Hi sports fans. Melbourne, Saturday 2 April and I’m at the Comedy Festival rather than playing for my beloved Eureka FC. My team, the Mighty Sevenths are currently ‘versing’ Casino at home and I feel a bit sick. I have what the Welsh call Hiraeth, a longing for home, a large part of mine these days is where we play our games in the Byron shire hinterland. Sniff. Can’t wait to hear the result and tales of daring do. As we say at the Club, Forza Eureka!
The festival is a fantastic experience (and utterly knackering!). The first show was good, a decent crowd of 50 but I was a bit off - went on 10 minutes too long - it was still a great night. The second show was much better, one of the best so far. A smaller crowd of twenty-odd but maybe microfinance comedy works better with a micro-crowd. Small is beautiful, in every way, every day of the week. Much bigger names play to smaller houses at festivals, so the numbers are fine by me. The point of this adventure has always been to tell the story, connect with people and get the audiences to think about a whole world so different from the one we live in here in Australia.
I just realised I’ve only done 20 performances including the initial early readings. It’s been a wonderful time, learning how to do it (still going, obviously!), and meeting so many people – from the DASSAN refugee support group in Darwin, to Bangladeshi folks in Brisbane and Newcastle, talking to Phillip Adams on Late Night Live and meeting academics and practitioners who do microfinance for a living in the real world. And people like Terry Tricky at the club last night who said he loved it, and said ‘good on you for doing … um … intellectual comedy’. Terry had had a few. I’m also hugely grateful to Good Return for their support of the show and audiences are being introduced to the great work they do across Asia and the Pacific. This has always been about telling a story to make the difference that I didn’t quite manage with my early forays into the world of microfinance. Slowly that is starting to change, and that’s pretty cool.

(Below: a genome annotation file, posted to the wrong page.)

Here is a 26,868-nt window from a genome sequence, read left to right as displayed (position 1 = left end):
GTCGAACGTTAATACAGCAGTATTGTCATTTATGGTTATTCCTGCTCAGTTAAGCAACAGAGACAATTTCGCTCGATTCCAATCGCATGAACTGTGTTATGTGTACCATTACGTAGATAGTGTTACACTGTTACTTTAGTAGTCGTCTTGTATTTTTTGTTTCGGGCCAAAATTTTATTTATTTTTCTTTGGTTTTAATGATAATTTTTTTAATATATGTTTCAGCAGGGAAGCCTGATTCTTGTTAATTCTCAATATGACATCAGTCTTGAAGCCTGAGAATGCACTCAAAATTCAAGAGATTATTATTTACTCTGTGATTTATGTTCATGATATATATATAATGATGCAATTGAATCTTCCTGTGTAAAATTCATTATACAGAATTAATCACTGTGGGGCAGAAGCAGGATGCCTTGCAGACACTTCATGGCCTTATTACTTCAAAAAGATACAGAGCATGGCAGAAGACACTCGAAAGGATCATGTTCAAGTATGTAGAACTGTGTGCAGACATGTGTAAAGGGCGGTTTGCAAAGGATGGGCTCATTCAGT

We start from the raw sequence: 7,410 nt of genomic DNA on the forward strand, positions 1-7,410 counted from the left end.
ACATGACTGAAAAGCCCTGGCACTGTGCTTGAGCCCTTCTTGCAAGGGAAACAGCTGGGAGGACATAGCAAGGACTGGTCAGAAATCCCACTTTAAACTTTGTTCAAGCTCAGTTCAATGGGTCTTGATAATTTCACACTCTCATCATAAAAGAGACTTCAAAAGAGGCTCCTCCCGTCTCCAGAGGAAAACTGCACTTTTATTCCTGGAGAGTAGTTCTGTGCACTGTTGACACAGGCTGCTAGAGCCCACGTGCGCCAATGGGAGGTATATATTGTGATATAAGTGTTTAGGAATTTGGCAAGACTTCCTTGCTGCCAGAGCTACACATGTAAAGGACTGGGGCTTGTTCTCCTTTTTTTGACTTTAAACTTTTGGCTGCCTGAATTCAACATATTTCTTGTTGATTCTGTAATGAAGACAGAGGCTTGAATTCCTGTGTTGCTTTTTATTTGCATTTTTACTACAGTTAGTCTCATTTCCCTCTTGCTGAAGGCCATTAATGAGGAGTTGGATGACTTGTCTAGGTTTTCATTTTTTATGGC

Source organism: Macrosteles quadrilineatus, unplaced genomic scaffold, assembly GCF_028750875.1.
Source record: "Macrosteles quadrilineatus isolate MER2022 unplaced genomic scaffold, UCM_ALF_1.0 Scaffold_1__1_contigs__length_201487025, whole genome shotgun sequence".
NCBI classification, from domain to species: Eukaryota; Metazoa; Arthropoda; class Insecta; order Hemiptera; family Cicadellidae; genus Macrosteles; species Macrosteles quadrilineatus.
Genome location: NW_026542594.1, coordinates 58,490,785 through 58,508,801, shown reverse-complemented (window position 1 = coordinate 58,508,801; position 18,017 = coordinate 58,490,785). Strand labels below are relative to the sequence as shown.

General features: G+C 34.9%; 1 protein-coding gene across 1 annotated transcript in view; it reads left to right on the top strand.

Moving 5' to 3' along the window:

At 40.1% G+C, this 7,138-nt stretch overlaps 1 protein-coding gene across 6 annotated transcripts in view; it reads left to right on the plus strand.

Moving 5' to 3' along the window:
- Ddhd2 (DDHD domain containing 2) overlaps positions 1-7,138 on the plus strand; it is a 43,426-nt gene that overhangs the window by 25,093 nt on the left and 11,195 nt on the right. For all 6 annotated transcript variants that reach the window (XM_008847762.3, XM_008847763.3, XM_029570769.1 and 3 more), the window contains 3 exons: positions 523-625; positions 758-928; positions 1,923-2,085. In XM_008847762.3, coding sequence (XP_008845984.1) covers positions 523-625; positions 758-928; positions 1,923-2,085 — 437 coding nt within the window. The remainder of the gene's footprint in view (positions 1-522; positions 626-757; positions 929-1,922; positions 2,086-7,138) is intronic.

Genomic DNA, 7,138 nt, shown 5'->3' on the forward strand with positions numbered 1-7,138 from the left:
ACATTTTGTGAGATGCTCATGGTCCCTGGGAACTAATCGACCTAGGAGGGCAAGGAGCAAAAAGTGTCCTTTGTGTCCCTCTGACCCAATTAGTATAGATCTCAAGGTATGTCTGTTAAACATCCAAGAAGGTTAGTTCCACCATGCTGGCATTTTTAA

And … I’m convinced now that there’s a broader place for humour in tackling serious subjects. Obviously comedy news programs have been kinda do that for years but shows like mine, modest as they are, could be different and get people to do stuff. I hope the show makes people think, while they’re laughing and enjoying a yarn, about things they’ve not thought so much about. And eventually act, in some way. To me the need for action – personal political action - is more pressing by the day, from poverty and inequality, to climate change and debates about the invasion of this country, and the on-going human rights abuses of our first people – the need is endless. The challenge is overwhelming. And humour can help. It’s as simple as that. Supporting microfinance for all its flaws is a practical way of engaging politically in the world. I believe that.
So I hope this show places a small role, a micro-role, in shining a light on microfinance – a micro-world unto itself that really tells the story of our planet … with beautiful people doing beautiful things, trying to make sense of this mad life, trying to raise families in the face of oppression, trying to stay beautiful despite the ugliness of government and the indifference of so many.
Melbourne makes sense as the venue this week – a city of human scale, with its cute old cottages, groovy laneway pokey bars and the vein of old school communitarian socialism that somehow survives today. One more show at the festival then it’s on to Albury and Sydney next weekend, then Canberra after that. Can’t wait for tonight, meeting friends new and old, hearing the laughter and the small coins drop as we connect to the better parts of ourselves.
I’m off to check the price of cauliflower in Newport today.